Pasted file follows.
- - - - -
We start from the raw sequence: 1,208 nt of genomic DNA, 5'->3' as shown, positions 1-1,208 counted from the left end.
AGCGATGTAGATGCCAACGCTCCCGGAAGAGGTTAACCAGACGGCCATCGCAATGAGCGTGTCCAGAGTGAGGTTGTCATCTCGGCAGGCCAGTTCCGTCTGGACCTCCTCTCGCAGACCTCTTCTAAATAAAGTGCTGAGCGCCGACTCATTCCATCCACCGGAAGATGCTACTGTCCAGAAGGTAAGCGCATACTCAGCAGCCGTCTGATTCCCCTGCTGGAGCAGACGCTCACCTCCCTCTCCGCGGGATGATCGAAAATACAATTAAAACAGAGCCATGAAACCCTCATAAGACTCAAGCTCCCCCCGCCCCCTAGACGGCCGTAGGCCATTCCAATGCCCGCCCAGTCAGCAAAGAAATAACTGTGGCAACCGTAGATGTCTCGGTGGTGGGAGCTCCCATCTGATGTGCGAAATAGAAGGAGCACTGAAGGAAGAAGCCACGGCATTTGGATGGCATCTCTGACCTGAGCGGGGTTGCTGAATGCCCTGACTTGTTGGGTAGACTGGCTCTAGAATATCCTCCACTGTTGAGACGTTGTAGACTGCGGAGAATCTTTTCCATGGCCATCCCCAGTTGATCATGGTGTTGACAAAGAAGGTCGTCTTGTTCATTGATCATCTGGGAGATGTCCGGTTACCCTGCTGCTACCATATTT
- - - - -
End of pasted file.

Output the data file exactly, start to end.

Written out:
We start from the raw sequence: 1,208 nt of genomic DNA, 5'->3' as shown, positions 1-1,208 counted from the left end.
AGCGATGTAGATGCCAACGCTCCCGGAAGAGGTTAACCAGACGGCCATCGCAATGAGCGTGTCCAGAGTGAGGTTGTCATCTCGGCAGGCCAGTTCCGTCTGGACCTCCTCTCGCAGACCTCTTCTAAATAAAGTGCTGAGCGCCGACTCATTCCATCCACCGGAAGATGCTACTGTCCAGAAGGTAAGCGCATACTCAGCAGCCGTCTGATTCCCCTGCTGGAGCAGACGCTCACCTCCCTCTCCGCGGGATGATCGAAAATACAATTAAAACAGAGCCATGAAACCCTCATAAGACTCAAGCTCCCCCCGCCCCCTAGACGGCCGTAGGCCATTCCAATGCCCGCCCAGTCAGCAAAGAAATAACTGTGGCAACCGTAGATGTCTCGGTGGTGGGAGCTCCCATCTGATGTGCGAAATAGAAGGAGCACTGAAGGAAGAAGCCACGGCATTTGGATGGCATCTCTGACCTGAGCGGGGTTGCTGAATGCCCTGACTTGTTGGGTAGACTGGCTCTAGAATATCCTCCACTGTTGAGACGTTGTAGACTGCGGAGAATCTTTTCCATGGCCATCCCCAGTTGATCATGGTGTTGACAAAGAAGGTCGTCTTGTTCATTGATCATCTGGGAGATGTCCGGTTACCCTGCTGCTACCATATTT